But in addition to exposing domestic human rights abuses in the Saudi Kingdom, the report also serves as another example of the mutually escalating tensions between Saudi Arabia and Iran. Although Saudi prosecutions of members of the country’s Shiite minority are often questionable, Iran is subject to similar accusations about its treatment of its Sunni minority. And this situation has permitted both countries’ leaders to inflame sectarian passions within their own populations and within the corresponding minority in the other nation.
As well as contributing to instability across the region, this seems to encourage domestic crackdowns, since Saudi Arabia’s Shiite minorities are viewed as potential affiliates of Tehran and the Iranian Revolutionary Guard Corps, which has a notable role in various foreign conflicts. At the beginning of this year, Saudi Arabia executed a Shiite dissident cleric named Nimr al-Nimr. While the Saudis claimed that he had been instigating violence, the Iranians insisted that the incident was purely an attack on Shiism. Whatever the case, the Iranian response led directly to the Saudi embassy and consulate being burned, and then to the severance of diplomatic relations between the two regional rivals.
Various subsequent Iranian activities seem to have inflamed the Saudi paranoia about Iranian influence, spying, and imperialism. Prominent among these activities is the IRGC’s ongoing participation in the Syrian and Yemeni Civil Wars. The latter conflict has effectively led to Iranian proxy forces taking positions close to the border with Saudi Arabia, from which they have fired Iranian-made missiles into Saudi territory.
But the fear of Iran’s actual domestic influence in Saudi Arabia may be uniquely bolstered in the wake of reports of likely Iranian hacking. These reports were detailed in an article by McClatchy, which noted that a number of computers in two Saudi government agencies had been effectively rendered useless in attacks that began on November 17. The attacks bear signatures that are similar to those of a series of 2012 attacks known to have originated in Iran, and security experts rejected the possibility of the more recent incidents being false flag operations.
Incidents like these can be expected to amplify the anxiety that Saudi Arabia and its regional allies are feeling in the wake of the nuclear agreement between Iran and six world powers including the United States. Critics of that deal, who see it as being inadequate to constrain Iran’s progress toward a nuclear weapon, have speculated that it could lead to a nuclear arms race in the Middle East. Others have simply anticipated a more traditional arms race as the nuclear deal opens up Iran to certain arms deals, including the recently completed purchase of the advanced S-300 missile defense system from Russia.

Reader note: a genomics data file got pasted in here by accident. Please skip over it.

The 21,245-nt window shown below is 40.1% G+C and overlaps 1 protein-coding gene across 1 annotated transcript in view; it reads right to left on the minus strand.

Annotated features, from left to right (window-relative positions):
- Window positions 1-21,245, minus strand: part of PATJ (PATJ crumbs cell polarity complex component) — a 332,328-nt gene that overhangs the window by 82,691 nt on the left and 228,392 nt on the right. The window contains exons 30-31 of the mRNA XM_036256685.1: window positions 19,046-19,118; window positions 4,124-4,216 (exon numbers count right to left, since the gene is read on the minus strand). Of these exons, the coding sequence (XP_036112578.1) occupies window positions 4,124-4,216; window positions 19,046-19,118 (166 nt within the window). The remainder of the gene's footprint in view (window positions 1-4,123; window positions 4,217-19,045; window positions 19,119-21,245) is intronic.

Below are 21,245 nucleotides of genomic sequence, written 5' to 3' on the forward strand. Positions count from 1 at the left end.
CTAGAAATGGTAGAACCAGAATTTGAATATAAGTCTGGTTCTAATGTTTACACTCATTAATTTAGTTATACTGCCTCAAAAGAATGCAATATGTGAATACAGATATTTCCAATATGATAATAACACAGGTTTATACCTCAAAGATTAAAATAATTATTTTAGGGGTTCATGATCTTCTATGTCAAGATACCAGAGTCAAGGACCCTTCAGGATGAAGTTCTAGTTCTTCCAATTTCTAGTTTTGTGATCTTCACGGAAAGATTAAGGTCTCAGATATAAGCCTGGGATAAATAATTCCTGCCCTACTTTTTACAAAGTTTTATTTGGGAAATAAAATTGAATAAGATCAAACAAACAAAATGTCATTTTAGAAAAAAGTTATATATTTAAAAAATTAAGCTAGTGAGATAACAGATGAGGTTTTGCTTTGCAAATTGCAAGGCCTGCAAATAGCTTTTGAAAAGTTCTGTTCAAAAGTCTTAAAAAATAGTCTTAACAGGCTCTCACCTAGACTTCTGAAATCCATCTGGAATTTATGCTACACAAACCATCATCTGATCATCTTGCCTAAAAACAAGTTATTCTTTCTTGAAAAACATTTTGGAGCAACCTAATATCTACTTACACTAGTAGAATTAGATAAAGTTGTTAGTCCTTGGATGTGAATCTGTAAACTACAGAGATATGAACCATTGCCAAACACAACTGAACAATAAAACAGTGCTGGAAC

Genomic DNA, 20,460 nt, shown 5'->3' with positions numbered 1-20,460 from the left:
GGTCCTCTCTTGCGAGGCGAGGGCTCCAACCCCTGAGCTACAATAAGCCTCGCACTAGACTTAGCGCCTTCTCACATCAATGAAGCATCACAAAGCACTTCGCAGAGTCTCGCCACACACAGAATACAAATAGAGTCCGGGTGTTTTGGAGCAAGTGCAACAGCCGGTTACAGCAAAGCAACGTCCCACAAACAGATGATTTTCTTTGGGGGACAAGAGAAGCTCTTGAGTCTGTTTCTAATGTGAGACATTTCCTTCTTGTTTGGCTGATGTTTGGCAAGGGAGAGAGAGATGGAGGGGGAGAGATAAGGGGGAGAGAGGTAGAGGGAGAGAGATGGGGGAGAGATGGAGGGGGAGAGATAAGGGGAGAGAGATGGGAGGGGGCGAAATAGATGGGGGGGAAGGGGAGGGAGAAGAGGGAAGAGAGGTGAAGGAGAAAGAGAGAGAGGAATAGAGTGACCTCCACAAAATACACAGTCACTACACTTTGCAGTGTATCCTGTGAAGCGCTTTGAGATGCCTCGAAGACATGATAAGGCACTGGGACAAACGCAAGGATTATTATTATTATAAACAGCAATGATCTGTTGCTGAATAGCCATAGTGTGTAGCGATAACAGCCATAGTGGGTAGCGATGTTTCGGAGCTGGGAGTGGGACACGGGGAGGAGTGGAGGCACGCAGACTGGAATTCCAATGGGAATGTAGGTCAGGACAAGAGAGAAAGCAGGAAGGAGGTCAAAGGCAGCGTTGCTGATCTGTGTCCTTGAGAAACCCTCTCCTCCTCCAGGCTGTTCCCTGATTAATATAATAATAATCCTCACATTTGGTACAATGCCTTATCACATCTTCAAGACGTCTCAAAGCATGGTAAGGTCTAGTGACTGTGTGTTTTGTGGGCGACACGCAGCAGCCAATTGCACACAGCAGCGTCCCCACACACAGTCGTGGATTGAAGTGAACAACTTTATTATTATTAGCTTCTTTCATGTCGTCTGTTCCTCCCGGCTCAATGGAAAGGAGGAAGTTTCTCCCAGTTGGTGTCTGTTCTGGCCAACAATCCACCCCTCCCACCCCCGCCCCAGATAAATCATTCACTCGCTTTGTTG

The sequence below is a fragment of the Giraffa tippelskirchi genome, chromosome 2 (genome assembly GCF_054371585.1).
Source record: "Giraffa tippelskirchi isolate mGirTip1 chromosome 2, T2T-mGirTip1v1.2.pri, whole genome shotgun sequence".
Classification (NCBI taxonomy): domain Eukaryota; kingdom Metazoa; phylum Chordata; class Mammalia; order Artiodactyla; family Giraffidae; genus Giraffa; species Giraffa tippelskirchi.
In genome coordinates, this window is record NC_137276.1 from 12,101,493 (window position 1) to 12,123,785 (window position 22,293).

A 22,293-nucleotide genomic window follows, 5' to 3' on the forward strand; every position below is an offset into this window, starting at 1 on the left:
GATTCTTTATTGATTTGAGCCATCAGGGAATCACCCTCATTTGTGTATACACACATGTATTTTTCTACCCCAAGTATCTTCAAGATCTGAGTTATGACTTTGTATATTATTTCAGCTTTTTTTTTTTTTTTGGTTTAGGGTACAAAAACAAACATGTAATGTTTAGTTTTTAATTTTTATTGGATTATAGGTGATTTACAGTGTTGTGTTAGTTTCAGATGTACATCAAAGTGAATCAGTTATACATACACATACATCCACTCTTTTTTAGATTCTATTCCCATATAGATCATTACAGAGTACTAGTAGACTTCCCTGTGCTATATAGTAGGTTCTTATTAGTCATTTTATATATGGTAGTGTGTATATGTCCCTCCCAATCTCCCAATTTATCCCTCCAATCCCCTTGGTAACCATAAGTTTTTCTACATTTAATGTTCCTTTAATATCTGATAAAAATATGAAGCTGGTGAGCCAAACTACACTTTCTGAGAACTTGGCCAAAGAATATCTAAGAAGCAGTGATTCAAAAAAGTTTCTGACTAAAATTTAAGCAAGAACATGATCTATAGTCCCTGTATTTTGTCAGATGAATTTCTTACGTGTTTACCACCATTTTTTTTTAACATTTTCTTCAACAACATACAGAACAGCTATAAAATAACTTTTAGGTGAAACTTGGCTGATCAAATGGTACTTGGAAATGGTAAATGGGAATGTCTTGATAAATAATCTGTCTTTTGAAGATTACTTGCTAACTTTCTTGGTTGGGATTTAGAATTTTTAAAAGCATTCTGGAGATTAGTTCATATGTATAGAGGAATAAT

Still others have expressed concern that Iran has the potential to threaten its adversaries with other weapons of mass destruction that are not mentioned by the nuclear deal. On Tuesday, The Tower pointed to reports claiming that Iran has developed the capability to produce chemical and biological weapons. The article went on to recommend that the US and its allies apply sanctions to these fields of activity, even as sanctions remain suspended on Iran’s nuclear program.
Such reports may further stoke Saudi anxieties. But if the incoming American presidential administration takes the warnings seriously, it may have the opposite effect, convincing the Saudis that they can rely on American leadership to constrain the growth of Iranian power and influence. And indeed, the latter outcome appears likely, as President-elect Donald Trump has already expressed interest in expanding non-nuclear sanctions on Iran, even before the emergence of the reports regarding possible chemical weapons.
There are also various other ways in which the Trump administration may counteract the effects of the nuclear agreement or otherwise strengthen Iran policy, relative to the Obama administration. The Daily Beast reported on Tuesday that Trump was tentatively expected to make public three sets of documents related to the nuclear deal, thereby making it more transparent. Insofar as one of these sets of documents details exemptions to the deal’s restrictions and another describes assessments of Iran’s nuclear development, their publication may not only help the American public to clarify their opinions of the agreement, but may also help the Saudis and others to assess the specific risk that Iran poses in some areas.